All's Quiet Before Meeting On Proposed Route 30 Bypass But Officials Doubt Citizens Will Pass Up Chance To Protest

November 07, 1990|By Darren M. Allen | Darren M. Allen,Staff writer

MANCHESTER - If hundreds of town residents are planning to storm Manchester Elementary School tomorrow night to fight a proposed Route 30 bypass, you'd never know it.

Unlike in May -- when about 200 residents packed the school gymnasium to angrily oppose the bypass -- there are no petition drives, no placards, no handbills. In fact, town and county officials say, there have been no complaints yet on the latest draft of the town's comprehensive plan.

But they don't think for a minute that it means people in this town of 2,700 are done complaining.

"I don't think that everyone out there has vented their anger," said Scott Fischer, the county planner who wrote and revised the 86-page plan.

"I don't know whether people will be more determined than ever this time or if they'll be quieter."

The last time Fischer and other county and town planning officials got together with residents was for the two-hour May meeting, a meeting often interrupted by shouting, name-calling and lengthy testimony on the bypass proposal.

The Manchester bypass is by far the most controversial aspect of the town's proposed master plan. And the most recent draft of the plan is little changed from the one presented to residents in May.

Since that first May meeting, Fischer and the County Planning and Zoning Commission have made slight adjustments to the bypass route, have re-evaluated the number of people expected to live in this 225-year-old town and have added an explanation of how the plan will affect landowners.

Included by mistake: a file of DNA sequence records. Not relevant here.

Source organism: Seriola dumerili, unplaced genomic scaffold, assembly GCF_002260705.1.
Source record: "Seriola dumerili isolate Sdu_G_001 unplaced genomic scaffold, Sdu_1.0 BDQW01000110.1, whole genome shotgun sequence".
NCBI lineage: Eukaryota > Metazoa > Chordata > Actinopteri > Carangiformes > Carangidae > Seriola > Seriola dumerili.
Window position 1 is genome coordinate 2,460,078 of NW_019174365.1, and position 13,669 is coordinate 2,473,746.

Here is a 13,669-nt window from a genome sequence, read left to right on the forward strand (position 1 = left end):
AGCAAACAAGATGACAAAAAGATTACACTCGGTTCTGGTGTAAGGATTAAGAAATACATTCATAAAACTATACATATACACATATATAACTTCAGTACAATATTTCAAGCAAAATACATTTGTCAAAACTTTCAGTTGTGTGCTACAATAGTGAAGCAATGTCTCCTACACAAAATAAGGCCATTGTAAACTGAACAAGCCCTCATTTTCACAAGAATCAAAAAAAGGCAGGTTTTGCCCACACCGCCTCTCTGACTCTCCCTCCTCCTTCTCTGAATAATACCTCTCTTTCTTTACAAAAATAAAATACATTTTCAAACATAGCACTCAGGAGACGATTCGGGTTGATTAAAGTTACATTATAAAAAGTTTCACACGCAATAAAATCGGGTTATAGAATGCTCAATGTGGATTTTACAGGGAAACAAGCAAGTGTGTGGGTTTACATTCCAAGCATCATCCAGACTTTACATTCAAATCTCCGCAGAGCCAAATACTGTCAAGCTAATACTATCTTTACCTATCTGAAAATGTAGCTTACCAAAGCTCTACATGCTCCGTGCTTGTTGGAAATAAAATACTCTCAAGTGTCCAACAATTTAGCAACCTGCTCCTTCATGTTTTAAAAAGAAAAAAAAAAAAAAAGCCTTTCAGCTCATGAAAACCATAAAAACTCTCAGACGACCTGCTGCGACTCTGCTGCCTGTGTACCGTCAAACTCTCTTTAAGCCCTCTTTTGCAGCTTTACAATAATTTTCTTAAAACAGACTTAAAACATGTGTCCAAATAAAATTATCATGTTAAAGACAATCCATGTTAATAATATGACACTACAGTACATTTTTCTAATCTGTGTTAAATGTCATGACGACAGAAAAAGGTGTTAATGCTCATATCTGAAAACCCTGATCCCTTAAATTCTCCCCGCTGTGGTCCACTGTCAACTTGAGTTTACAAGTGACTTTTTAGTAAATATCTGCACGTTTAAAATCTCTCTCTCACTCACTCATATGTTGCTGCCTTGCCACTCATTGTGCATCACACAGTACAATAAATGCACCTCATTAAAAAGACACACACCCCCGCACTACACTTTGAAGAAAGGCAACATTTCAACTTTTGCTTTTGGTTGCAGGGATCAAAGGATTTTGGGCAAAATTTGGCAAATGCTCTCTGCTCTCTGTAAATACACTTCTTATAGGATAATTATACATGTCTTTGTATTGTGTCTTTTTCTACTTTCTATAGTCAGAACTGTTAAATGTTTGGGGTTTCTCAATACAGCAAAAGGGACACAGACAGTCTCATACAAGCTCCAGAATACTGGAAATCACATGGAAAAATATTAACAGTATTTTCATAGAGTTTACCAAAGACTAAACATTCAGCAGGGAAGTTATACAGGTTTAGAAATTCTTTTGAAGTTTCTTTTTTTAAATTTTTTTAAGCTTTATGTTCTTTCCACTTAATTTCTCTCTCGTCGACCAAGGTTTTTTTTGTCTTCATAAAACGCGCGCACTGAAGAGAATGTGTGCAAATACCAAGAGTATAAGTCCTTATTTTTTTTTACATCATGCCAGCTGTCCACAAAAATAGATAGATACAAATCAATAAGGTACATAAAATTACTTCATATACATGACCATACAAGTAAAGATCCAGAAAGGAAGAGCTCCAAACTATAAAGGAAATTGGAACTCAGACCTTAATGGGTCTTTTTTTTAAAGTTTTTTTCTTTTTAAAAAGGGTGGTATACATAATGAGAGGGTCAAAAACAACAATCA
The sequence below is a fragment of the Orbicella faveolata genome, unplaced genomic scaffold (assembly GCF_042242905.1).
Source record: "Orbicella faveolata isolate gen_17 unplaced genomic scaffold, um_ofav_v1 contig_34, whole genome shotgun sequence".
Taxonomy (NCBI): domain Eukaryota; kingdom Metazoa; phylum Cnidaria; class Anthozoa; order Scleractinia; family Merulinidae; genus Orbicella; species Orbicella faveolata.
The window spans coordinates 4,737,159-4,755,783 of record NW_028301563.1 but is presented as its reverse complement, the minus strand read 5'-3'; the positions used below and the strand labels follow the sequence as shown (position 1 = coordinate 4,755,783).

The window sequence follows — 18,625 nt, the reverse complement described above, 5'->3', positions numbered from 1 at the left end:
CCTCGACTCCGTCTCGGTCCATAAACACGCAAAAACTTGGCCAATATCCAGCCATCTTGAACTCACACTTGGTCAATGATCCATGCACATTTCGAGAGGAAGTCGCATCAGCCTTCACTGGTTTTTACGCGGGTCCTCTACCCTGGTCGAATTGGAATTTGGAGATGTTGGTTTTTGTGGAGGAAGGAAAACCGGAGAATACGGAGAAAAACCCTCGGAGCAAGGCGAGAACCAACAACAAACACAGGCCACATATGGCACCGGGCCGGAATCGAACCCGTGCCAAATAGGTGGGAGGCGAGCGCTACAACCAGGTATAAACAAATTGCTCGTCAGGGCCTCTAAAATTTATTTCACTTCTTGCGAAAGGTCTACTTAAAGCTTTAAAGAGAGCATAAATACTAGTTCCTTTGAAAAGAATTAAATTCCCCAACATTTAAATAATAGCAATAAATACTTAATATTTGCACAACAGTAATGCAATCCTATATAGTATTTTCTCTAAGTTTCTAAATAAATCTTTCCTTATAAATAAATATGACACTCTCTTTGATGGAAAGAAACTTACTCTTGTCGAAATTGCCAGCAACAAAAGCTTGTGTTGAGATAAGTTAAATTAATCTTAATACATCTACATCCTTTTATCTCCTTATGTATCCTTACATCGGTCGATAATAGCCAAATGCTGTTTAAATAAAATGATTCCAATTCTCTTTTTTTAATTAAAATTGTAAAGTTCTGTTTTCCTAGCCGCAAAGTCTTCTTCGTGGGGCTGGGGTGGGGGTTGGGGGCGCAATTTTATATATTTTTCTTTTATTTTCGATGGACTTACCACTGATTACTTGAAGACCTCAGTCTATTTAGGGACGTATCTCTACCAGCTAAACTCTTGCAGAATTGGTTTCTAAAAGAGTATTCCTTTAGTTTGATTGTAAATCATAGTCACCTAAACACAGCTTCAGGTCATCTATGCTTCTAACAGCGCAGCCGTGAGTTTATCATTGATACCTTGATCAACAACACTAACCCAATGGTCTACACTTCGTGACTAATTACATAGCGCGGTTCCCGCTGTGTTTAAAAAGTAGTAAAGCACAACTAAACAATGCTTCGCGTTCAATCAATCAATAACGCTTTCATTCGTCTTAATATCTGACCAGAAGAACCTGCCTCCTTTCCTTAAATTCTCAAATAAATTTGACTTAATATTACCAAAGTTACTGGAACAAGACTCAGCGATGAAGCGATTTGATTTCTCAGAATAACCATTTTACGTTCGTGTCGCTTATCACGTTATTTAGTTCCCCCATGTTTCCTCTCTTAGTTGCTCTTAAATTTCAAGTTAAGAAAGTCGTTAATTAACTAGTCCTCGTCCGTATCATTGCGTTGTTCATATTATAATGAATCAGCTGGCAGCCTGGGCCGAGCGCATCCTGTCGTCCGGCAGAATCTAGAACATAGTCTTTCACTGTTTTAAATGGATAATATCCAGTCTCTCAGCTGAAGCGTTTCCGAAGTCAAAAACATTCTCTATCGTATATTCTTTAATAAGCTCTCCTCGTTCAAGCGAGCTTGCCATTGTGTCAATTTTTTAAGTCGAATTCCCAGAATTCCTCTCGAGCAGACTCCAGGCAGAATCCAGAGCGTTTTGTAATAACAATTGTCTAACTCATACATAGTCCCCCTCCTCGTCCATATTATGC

If Fischer isn't quite able to read the town's mood on the latest round in the bypass fight, neither is a leader of the Citizens Against Manchester Bypass, a fledgling citizens group formed last summer.

"I'm a little disappointed with the lack of support we've gotten," said Pam Taylor, a Schalk One Road resident who started the group. "We put out about 500 fliers, but we haven't gotten much of a response."

Part of the reason, she thinks, is the realization that a bypass, if it is approved, is perhaps more than a decade or two away. "I called the state highway people," she said. "And they told me that we are so far down the list that we really don't need to worry about it right now."

Last month, the State Highway Administration indefinitely froze money earmarked for the nearby Hampstead bypass to Route 30, a roadway that was to be under construction in less than two years.

Fischer and other planning officials have said that if a bypass here is ever going to get built, approving it -- along with the whole master plan -- is crucial.

"We have to keep some land open for whenever the state decides to build one," Fischer said.

The master plan is more than just another road, however. In its pages are zoning recommendations, sewage treatment needs, public school construction estimates and a host of other information designed to give the town and the county a blueprint for development of the Manchester area.

In the works since 1987, the master plan has faced at least nine workshops and a public hearing. The plan must be approved by both the County Commissioners and the Town Council.

Mayor Elmer C. Lippy Jr., a proponent of the current master plan, said tomorrow's 7 p.m. meeting could end up like the last one, even though the early signs of a mass turnout are not there.

"I think, as usual, anything that affects the community brings people out," he said.

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